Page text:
Monday, July 20, 2009

More about improvisation

People have a lot of different approaches to this, and I don't claim any great expertise in improvisation. I'm open to any suggestions of how to approach it, but here are my main thoughts, based on some discussions I've been having recently at Mandolin Cafe. I've included a couple of YouTube examples, the first kind of instructional.

When I approach an improvisation, I usually hope to be working on a tune I know well. If you don't know it well, all you can do, if you've had time to grasp the chords for the song, is play some appropriate scale runs and licks on the right chord. I play with a band who often have me go on stage with them on songs that I've only picked a couple of times. From this I have learned that both practicing and performing your improvisations thoroughly and regularly is the best way to get a successful result. I need to have played it in rehearsal four or five times, as well as practiced it in privacy quite a few more times, if the resulting improv is to be anything other than rather tedious chordal noise.

Improvisation is challenging, and preparation is essential. When I sketch out in my head what I'm going to try to do in a solo, I'll be thinking about licks I have under my fingers well, areas of the fingerboard that are good to explore in the particular key I'm playing in, and where I'm confident I can create some tension and excitement in my scale runs. While I play, I will also try to keep the melody running in my head. All of this is not easy, and the last part can be especially tricky if you don't know the song like the back of your hand. Many times I have come unstuck when the chorus of a song has a very different melody and chord structure to the verse, and I'm expected to solo over the verse right after hearing the chorus. I know from listening to other players I'm not alone in this.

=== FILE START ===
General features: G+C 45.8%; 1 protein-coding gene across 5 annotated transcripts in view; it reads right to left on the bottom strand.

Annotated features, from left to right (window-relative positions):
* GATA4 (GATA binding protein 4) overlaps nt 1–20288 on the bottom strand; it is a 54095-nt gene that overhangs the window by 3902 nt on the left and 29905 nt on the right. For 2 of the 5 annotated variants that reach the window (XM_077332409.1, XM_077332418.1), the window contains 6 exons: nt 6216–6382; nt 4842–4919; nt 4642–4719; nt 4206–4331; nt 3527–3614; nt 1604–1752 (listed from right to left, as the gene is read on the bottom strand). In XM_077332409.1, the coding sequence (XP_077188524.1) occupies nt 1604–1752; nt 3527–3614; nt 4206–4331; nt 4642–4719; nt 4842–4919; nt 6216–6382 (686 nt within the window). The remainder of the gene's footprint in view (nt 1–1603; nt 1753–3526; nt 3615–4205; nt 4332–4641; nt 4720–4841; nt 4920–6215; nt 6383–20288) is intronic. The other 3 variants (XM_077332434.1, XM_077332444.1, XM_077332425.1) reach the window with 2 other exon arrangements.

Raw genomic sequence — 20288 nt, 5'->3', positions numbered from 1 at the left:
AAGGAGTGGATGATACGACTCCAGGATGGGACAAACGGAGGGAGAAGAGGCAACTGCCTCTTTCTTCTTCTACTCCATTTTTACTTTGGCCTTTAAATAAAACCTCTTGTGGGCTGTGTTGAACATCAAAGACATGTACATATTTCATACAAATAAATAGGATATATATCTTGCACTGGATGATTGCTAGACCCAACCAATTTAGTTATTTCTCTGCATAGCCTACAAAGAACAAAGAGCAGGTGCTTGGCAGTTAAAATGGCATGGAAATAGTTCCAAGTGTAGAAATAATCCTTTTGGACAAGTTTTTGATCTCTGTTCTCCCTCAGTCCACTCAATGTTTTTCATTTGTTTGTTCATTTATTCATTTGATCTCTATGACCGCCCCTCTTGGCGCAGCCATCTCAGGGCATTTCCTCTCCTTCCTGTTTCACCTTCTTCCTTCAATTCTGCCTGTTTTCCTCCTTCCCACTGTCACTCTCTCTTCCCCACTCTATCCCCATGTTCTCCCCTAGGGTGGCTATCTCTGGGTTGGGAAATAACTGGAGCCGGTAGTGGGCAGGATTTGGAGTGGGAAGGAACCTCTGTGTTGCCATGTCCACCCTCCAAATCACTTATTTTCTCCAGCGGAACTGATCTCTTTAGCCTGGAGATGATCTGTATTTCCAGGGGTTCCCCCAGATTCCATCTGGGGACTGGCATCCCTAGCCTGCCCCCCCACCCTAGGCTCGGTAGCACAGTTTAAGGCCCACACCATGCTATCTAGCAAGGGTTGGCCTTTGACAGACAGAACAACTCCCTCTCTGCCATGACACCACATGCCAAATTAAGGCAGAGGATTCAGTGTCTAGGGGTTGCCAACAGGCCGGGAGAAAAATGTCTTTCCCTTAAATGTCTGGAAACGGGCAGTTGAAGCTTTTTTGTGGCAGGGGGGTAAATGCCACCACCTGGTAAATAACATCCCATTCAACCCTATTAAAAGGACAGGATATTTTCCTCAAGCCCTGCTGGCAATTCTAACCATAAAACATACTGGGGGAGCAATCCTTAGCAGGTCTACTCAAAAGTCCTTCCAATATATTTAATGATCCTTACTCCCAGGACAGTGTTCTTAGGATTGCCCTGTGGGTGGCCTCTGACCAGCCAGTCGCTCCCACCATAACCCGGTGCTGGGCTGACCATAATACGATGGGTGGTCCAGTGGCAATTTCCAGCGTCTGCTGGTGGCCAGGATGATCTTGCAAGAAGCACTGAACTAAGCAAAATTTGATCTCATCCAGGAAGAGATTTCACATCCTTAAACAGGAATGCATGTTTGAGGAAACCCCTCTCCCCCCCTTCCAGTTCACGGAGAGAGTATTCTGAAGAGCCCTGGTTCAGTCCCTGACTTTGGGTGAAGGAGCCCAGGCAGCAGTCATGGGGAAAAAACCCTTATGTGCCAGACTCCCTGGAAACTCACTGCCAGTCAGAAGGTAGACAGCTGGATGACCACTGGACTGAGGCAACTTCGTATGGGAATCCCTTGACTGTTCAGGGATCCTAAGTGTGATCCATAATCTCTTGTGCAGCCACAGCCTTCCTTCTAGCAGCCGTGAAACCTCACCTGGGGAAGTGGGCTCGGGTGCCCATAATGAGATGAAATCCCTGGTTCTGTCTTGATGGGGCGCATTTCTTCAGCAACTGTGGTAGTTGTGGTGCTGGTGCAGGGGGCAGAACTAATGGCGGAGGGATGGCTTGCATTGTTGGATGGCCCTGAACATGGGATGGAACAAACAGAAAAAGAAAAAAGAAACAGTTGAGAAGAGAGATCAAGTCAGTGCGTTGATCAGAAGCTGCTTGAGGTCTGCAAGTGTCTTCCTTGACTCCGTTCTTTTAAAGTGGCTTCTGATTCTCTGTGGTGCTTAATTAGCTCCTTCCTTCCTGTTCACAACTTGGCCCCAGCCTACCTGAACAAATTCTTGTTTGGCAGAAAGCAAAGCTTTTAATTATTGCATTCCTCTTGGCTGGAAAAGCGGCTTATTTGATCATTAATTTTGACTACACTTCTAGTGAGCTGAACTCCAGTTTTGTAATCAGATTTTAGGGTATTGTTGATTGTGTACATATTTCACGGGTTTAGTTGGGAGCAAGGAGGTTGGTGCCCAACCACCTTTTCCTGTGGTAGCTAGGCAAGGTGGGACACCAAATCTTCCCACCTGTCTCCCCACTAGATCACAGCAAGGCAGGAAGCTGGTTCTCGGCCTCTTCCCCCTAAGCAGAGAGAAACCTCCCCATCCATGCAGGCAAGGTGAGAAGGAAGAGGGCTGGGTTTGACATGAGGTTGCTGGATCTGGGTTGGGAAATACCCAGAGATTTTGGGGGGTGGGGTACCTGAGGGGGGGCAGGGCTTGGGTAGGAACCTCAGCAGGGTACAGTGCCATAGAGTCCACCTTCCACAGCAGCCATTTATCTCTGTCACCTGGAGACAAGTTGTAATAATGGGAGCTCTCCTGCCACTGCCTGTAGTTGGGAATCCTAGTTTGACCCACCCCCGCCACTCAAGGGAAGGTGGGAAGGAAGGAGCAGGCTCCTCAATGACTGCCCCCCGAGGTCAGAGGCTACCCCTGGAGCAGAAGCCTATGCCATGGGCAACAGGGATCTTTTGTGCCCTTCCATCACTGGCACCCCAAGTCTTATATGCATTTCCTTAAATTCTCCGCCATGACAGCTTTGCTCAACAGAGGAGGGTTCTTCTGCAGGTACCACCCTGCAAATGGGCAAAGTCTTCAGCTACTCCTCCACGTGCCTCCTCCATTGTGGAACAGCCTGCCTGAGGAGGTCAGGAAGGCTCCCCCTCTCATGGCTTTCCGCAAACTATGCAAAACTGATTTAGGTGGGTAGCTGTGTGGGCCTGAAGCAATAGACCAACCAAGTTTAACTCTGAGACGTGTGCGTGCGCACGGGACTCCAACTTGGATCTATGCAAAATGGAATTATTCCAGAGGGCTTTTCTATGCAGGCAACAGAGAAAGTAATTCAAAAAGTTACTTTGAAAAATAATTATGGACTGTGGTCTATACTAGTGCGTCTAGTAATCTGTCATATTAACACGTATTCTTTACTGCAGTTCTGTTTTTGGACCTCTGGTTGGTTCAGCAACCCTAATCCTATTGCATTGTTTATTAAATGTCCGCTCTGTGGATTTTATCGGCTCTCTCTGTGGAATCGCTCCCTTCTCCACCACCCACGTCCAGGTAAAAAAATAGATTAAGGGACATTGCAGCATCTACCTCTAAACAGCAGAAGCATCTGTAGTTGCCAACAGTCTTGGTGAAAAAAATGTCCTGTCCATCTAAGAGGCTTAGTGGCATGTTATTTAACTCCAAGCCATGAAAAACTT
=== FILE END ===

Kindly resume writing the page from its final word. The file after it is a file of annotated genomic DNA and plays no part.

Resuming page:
I will also try to have planned out some simpler, fallback positions if things don't go well and I find my solo wandering too far out of my control. It can be very deflating to miss a few notes or hit some wrong ones when I'm supposed to be creating a soaring climax to a song, and once I lose confidence it all becomes more difficult.

I guess my main point is, people like to think of improvisation as something wild and free requiring no preparation. Well, it would be great if it were like that, but my own experience is not like that at all. For me, it's much easier to learn a fiddle tune or a solo note for note, than to work up the scales, licks and expertise to improvise a solo effectively.

Anyway, here are those YouTube examples so you can watch me struggling with these ideas:

Friday, July 10, 2009

Pick Hold

I recently decided I really ought to be using a more conventional pick hold. Until a few weeks ago, although I would usually use the standard pick between thumb and forefinger hold for playing chop chords, I would tend to use a three-finger hold for picking single lines. This is mainly because that's the pick hold I ended up with from teaching myself how to play guitar when I was 15, and it does have a few advantages.

I should add that I had been considering doing this switch for a very long time, but I kept putting it off because I was not sure what the result would be, and besides I liked my three finger grip, even though it sometimes felt quite awkward...

But anyway, I decided to do the switch, and here's my diary of the days that followed:

Day 1:
Well, it feels a bit weird, but it does make it easier to play consistently at volume, so I will stick with it. I can always change back to my old hold.

Day 2:
This is terrible, I can't play anything, and I don't even seem able to switch back to my old pick hold. How miserable and frustrating, my whole life sucks (etc. etc.)

Day 3:
Ah, okay, this seems to be starting to work.

Day 4:
This is great, it's so much easier, my tone is way better, and I am never going back to that ridiculous three-finger grip.